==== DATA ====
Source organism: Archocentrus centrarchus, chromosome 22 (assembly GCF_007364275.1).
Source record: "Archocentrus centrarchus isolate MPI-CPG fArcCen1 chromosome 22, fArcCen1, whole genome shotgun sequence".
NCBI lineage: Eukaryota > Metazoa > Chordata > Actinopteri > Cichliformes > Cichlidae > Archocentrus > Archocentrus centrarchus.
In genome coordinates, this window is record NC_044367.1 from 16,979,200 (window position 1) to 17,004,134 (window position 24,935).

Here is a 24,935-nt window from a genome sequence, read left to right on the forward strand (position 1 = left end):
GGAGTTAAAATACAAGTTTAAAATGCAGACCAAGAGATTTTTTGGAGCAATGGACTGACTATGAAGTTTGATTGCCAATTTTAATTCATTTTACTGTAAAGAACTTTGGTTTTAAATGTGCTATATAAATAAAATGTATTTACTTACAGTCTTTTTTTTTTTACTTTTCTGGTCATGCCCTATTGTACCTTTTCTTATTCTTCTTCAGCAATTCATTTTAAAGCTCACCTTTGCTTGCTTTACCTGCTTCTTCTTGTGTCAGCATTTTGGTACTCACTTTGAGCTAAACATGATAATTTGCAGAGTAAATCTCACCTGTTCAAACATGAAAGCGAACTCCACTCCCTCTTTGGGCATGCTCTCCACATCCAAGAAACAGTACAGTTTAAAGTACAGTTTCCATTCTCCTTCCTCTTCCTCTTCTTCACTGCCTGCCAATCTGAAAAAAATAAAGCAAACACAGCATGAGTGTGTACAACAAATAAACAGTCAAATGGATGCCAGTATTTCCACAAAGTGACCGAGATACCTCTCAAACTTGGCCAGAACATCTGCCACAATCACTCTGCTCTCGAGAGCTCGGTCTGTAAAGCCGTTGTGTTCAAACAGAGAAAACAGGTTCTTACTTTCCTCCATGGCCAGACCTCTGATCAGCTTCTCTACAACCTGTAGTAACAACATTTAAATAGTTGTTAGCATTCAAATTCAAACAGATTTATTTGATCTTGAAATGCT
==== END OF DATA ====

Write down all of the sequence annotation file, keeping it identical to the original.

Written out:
Source organism: Archocentrus centrarchus, chromosome 22 (assembly GCF_007364275.1).
Source record: "Archocentrus centrarchus isolate MPI-CPG fArcCen1 chromosome 22, fArcCen1, whole genome shotgun sequence".
NCBI lineage: Eukaryota > Metazoa > Chordata > Actinopteri > Cichliformes > Cichlidae > Archocentrus > Archocentrus centrarchus.
In genome coordinates, this window is record NC_044367.1 from 16,979,200 (window position 1) to 17,004,134 (window position 24,935).

Here is a 24,935-nt window from a genome sequence, read left to right on the forward strand (position 1 = left end):
GGAGTTAAAATACAAGTTTAAAATGCAGACCAAGAGATTTTTTGGAGCAATGGACTGACTATGAAGTTTGATTGCCAATTTTAATTCATTTTACTGTAAAGAACTTTGGTTTTAAATGTGCTATATAAATAAAATGTATTTACTTACAGTCTTTTTTTTTTTACTTTTCTGGTCATGCCCTATTGTACCTTTTCTTATTCTTCTTCAGCAATTCATTTTAAAGCTCACCTTTGCTTGCTTTACCTGCTTCTTCTTGTGTCAGCATTTTGGTACTCACTTTGAGCTAAACATGATAATTTGCAGAGTAAATCTCACCTGTTCAAACATGAAAGCGAACTCCACTCCCTCTTTGGGCATGCTCTCCACATCCAAGAAACAGTACAGTTTAAAGTACAGTTTCCATTCTCCTTCCTCTTCCTCTTCTTCACTGCCTGCCAATCTGAAAAAAATAAAGCAAACACAGCATGAGTGTGTACAACAAATAAACAGTCAAATGGATGCCAGTATTTCCACAAAGTGACCGAGATACCTCTCAAACTTGGCCAGAACATCTGCCACAATCACTCTGCTCTCGAGAGCTCGGTCTGTAAAGCCGTTGTGTTCAAACAGAGAAAACAGGTTCTTACTTTCCTCCATGGCCAGACCTCTGATCAGCTTCTCTACAACCTGTAGTAACAACATTTAAATAGTTGTTAGCATTCAAATTCAAACAGATTTATTTGATCTTGAAATGCT